Processing and analyzing data in near real time is viewed as both the Holy Grail of enterprise data management and as a pipe dream, given its difficulties.

Real-time data analysis requires a more fluid approach to data storage than has been traditionally taken. Data in transit, data stored on a clients system or data stored in an internal federated database should all be viewed as part of a broader understanding of "database."

Dynamic data gateways are key strategic tools in this process, as are more robust data collection tools at the start of the customer interaction chain. With todays demand for real-time information, data cleansing and aggregation can no longer be left until weeks after data collection occurs.

Web services are proving to be an effective way to link disparate data systems to loosely coupled federated databases. In the Web services model, data is available in real time, mapped to a common, interoperable data format (XML) and supported through the entire client/midtier/database application stack.

XML technologies will profoundly change the data landscape during the next 18 months. Every major transactional database is undergoing major internal surgery to natively support XML Schema data types and XML Query as a query language. Microsofts forthcoming Office 2003, for example, provides data creators with more powerful ways to generate structured, highly reusable data than ever before (see review, Office Embraces XML).

While databases will continue to store data in a variety of ways, XML-influenced trends of data fluidity, in-flight transformation and self-describing data (the co-location of data with its structural description) are profound changes to how organizations manipulate data.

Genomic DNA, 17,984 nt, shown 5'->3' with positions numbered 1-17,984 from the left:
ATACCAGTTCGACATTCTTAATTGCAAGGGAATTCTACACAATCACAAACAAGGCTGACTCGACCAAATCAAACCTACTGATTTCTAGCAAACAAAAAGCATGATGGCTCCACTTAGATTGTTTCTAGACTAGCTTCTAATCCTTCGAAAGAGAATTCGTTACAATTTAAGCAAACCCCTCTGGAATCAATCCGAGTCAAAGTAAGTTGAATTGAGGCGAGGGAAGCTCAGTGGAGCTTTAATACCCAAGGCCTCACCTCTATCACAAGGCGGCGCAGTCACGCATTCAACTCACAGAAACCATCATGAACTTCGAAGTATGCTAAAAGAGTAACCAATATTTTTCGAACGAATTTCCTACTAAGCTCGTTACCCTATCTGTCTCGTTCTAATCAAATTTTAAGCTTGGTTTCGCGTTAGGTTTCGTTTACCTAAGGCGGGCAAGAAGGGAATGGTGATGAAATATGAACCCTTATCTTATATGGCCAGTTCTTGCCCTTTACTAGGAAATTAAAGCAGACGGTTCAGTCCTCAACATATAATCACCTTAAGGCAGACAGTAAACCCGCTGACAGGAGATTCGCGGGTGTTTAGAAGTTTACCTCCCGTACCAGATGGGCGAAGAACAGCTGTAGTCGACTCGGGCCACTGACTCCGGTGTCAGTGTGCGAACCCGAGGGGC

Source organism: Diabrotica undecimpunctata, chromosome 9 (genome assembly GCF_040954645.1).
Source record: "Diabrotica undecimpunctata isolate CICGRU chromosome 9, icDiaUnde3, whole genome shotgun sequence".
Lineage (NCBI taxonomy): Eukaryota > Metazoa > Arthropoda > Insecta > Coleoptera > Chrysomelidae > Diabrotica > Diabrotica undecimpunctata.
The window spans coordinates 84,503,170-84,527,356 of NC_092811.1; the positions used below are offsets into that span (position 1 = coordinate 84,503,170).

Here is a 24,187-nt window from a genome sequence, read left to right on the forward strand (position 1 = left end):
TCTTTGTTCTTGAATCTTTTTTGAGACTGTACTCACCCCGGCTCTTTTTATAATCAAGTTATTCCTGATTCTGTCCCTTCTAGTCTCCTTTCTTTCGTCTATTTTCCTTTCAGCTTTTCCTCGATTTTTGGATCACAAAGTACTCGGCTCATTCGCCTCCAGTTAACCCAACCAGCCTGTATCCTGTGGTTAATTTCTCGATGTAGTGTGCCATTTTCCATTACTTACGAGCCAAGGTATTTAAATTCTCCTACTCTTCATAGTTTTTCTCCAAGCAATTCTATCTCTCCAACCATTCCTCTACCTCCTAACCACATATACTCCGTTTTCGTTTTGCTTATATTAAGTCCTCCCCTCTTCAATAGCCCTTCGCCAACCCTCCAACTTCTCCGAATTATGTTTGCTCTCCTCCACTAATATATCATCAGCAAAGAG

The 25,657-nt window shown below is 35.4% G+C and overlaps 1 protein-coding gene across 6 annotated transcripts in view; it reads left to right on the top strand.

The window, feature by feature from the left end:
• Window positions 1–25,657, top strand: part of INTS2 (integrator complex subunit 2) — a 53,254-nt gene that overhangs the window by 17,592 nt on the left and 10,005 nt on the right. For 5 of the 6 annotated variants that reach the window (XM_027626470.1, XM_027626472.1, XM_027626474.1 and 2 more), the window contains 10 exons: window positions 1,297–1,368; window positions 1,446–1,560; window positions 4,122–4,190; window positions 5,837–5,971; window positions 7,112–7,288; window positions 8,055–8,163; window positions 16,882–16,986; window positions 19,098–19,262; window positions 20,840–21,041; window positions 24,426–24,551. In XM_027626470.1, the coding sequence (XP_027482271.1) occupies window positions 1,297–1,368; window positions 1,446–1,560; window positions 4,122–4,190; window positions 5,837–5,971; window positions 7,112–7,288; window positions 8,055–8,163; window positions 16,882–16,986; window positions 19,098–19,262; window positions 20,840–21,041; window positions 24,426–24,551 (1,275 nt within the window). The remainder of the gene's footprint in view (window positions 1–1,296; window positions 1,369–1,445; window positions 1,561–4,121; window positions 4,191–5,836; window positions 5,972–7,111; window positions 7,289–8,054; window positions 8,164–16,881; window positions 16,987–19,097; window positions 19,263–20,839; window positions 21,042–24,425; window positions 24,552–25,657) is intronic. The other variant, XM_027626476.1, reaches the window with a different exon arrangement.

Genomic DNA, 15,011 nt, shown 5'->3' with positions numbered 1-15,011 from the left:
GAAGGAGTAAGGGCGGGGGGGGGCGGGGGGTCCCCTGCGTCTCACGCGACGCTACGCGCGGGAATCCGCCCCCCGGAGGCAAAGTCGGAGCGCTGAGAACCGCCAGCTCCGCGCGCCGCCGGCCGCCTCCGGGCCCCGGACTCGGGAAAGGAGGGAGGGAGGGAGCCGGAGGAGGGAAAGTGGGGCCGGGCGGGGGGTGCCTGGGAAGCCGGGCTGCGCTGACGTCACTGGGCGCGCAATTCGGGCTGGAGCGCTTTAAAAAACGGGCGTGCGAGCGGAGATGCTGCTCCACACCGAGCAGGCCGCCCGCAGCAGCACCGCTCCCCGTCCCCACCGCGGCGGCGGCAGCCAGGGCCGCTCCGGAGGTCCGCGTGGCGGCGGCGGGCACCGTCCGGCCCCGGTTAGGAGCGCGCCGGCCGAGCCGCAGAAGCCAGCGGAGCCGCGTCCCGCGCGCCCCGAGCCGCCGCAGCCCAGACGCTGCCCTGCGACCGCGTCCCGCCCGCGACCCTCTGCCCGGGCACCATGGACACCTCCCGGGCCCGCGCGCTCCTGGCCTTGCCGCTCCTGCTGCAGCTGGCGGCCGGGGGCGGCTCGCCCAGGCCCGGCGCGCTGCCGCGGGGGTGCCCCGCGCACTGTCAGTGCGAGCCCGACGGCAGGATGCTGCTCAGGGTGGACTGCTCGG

West Coast Technical Director Timothy Dyck is at timothy_dyck@ziffdavis.com.

Building a Strong Data


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Building a Strong Data Architecture

Keep data available

  • Portal, Web-based and mobile application deployments keep employees in close contact with data.
  • Database replication techniques allow for broad data distribution while enforcing data quality rules.
  • Security should be implemented as close to the data as possible using row- and column-level permissions.

    Keep data accurate

  • Maintain a centralized, consistent data dictionary.
  • Try to initially create departmental databases by building subsets of larger operational databases.
  • Enforce business rules at all points of data entry using shared business logic.

    Keep data in context

  • When possible, fold warehouse and analysis tasks into operational databases to allow all data to be manipulated in one place.
  • OLAP, data mining, data visualization and statistical analysis are all highly effective (although underused) techniques for understanding data.
  • Web services allow data from enterprise resource planning and other vertical applications to be integrated into line-of-business applications far more easily than ever before.

  • Rocket Fuel